bash command

Paul Graydon paul at paulgraydon.co.uk
Thu Oct 20 08:58:49 UTC 2011


On 10/19/2011 10:29 PM, Jesus arteche wrote:
> Hey guys,
>
> I want to create  a script to change some words in some sonf files at 
> the start up of the system...do you know the command in bash for 
> search the word and replace it??
>
> Thanks
>
>
You're looking for 'sed'.  It's very powerful and exceptionally useful.  
In it's roughest form you can do straight text substitution:

sed -i.bkp 's/foo/bar/g'  file.name

That will replace all instances of foo with bar wherever they occur in 
the file, and leave you with a filename.bkp backup copy of the unaltered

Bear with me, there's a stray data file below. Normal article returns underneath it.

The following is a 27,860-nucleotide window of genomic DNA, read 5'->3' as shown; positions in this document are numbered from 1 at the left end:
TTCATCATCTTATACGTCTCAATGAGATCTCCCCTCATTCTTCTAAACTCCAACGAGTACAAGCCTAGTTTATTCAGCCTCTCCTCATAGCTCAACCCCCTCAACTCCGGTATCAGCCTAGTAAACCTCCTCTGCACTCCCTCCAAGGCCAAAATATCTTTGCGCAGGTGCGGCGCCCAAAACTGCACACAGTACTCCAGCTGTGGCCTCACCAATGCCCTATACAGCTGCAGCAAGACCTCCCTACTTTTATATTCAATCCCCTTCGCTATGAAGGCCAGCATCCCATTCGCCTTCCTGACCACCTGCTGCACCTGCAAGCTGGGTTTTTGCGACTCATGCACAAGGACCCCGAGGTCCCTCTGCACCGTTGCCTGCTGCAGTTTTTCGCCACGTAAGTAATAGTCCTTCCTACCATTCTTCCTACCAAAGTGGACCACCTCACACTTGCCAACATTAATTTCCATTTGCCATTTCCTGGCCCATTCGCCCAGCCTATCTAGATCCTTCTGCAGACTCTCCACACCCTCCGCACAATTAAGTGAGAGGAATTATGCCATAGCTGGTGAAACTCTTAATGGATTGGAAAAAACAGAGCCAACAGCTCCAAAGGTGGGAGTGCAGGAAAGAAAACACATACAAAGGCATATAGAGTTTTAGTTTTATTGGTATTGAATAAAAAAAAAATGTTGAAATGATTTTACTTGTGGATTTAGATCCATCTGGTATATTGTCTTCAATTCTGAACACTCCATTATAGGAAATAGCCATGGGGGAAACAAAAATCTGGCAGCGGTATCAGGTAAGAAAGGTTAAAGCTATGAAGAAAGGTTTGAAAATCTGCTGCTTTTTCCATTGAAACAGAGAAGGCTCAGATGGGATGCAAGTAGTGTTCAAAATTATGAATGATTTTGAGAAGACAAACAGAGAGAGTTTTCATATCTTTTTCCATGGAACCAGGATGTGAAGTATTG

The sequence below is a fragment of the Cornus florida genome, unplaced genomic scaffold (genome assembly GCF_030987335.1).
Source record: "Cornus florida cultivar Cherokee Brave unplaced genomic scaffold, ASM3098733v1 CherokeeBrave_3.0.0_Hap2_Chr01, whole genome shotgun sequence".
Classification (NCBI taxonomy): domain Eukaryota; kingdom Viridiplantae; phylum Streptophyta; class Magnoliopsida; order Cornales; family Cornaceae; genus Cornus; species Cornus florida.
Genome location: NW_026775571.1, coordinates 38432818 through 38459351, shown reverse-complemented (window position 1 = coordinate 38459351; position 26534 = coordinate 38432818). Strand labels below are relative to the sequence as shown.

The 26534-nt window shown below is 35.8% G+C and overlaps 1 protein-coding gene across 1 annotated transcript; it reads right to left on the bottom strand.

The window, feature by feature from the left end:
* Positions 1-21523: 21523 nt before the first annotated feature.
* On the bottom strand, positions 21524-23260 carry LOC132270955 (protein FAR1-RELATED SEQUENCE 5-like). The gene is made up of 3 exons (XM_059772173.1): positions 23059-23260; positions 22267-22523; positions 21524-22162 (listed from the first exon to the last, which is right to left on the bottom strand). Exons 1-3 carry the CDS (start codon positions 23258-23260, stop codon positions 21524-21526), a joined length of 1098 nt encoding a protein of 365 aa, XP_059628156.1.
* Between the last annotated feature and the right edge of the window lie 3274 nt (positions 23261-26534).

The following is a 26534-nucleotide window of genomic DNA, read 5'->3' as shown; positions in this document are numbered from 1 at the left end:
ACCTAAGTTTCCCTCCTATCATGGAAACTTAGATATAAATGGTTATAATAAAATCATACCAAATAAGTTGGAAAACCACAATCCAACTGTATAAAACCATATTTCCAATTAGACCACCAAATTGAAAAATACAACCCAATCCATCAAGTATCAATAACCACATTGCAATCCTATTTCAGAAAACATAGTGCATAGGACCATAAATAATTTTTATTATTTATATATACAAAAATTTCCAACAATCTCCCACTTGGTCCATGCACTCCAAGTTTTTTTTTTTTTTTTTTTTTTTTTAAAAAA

config (-i = in-place edit)

You can read about sed here: http://tldp.org/LDP/abs/html/x22860.html
If you're going to be spending time using Linux, I would strongly 
recommend taking the time to learn sed, and specifically how to form 
'Regular Expressions' (used text pattern matching).  It may take a bit 
of effort to get your head around it initially but the rewards are 
significant in what it then allows you to do. 
http://www.regular-expressions.info/

Paul
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